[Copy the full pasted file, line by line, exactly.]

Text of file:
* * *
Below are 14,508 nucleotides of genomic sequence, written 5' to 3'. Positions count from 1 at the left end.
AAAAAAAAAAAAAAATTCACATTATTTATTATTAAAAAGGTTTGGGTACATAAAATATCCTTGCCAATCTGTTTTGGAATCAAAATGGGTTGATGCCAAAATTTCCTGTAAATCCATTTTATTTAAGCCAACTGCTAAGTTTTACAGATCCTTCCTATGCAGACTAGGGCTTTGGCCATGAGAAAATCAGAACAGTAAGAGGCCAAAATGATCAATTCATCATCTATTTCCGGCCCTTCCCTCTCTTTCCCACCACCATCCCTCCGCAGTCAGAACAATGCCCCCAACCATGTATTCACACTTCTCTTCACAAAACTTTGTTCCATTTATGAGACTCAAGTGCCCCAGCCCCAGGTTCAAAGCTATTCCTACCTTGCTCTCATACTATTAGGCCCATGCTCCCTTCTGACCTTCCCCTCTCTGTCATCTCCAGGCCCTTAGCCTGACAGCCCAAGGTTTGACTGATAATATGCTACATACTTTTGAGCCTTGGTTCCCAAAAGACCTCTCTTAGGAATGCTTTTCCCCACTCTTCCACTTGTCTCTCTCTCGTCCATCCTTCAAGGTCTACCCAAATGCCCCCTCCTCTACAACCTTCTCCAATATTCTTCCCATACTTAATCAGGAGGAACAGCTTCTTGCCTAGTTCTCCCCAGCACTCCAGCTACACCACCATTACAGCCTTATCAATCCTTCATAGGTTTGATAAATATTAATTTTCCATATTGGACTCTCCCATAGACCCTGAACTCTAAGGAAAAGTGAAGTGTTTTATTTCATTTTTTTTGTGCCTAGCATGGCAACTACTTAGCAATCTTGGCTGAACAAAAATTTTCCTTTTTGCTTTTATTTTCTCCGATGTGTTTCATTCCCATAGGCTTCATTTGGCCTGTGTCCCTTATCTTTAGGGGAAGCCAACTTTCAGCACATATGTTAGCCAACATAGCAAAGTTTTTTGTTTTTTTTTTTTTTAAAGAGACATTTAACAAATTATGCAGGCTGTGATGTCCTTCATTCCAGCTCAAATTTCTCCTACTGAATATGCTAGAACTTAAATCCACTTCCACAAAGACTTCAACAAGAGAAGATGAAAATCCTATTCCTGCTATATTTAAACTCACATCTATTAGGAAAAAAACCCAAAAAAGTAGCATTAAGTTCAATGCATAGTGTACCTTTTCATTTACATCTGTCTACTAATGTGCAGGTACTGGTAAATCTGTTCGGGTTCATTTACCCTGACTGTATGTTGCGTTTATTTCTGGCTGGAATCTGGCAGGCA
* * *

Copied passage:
Below are 14,508 nucleotides of genomic sequence, written 5' to 3'. Positions count from 1 at the left end.
AAAAAAAAAAAAAAATTCACATTATTTATTATTAAAAAGGTTTGGGTACATAAAATATCCTTGCCAATCTGTTTTGGAATCAAAATGGGTTGATGCCAAAATTTCCTGTAAATCCATTTTATTTAAGCCAACTGCTAAGTTTTACAGATCCTTCCTATGCAGACTAGGGCTTTGGCCATGAGAAAATCAGAACAGTAAGAGGCCAAAATGATCAATTCATCATCTATTTCCGGCCCTTCCCTCTCTTTCCCACCACCATCCCTCCGCAGTCAGAACAATGCCCCCAACCATGTATTCACACTTCTCTTCACAAAACTTTGTTCCATTTATGAGACTCAAGTGCCCCAGCCCCAGGTTCAAAGCTATTCCTACCTTGCTCTCATACTATTAGGCCCATGCTCCCTTCTGACCTTCCCCTCTCTGTCATCTCCAGGCCCTTAGCCTGACAGCCCAAGGTTTGACTGATAATATGCTACATACTTTTGAGCCTTGGTTCCCAAAAGACCTCTCTTAGGAATGCTTTTCCCCACTCTTCCACTTGTCTCTCTCTCGTCCATCCTTCAAGGTCTACCCAAATGCCCCCTCCTCTACAACCTTCTCCAATATTCTTCCCATACTTAATCAGGAGGAACAGCTTCTTGCCTAGTTCTCCCCAGCACTCCAGCTACACCACCATTACAGCCTTATCAATCCTTCATAGGTTTGATAAATATTAATTTTCCATATTGGACTCTCCCATAGACCCTGAACTCTAAGGAAAAGTGAAGTGTTTTATTTCATTTTTTTTGTGCCTAGCATGGCAACTACTTAGCAATCTTGGCTGAACAAAAATTTTCCTTTTTGCTTTTATTTTCTCCGATGTGTTTCATTCCCATAGGCTTCATTTGGCCTGTGTCCCTTATCTTTAGGGGAAGCCAACTTTCAGCACATATGTTAGCCAACATAGCAAAGTTTTTTGTTTTTTTTTTTTTTAAAGAGACATTTAACAAATTATGCAGGCTGTGATGTCCTTCATTCCAGCTCAAATTTCTCCTACTGAATATGCTAGAACTTAAATCCACTTCCACAAAGACTTCAACAAGAGAAGATGAAAATCCTATTCCTGCTATATTTAAACTCACATCTATTAGGAAAAAAACCCAAAAAAGTAGCATTAAGTTCAATGCATAGTGTACCTTTTCATTTACATCTGTCTACTAATGTGCAGGTACTGGTAAATCTGTTCGGGTTCATTTACCCTGACTGTATGTTGCGTTTATTTCTGGCTGGAATCTGGCAGGCA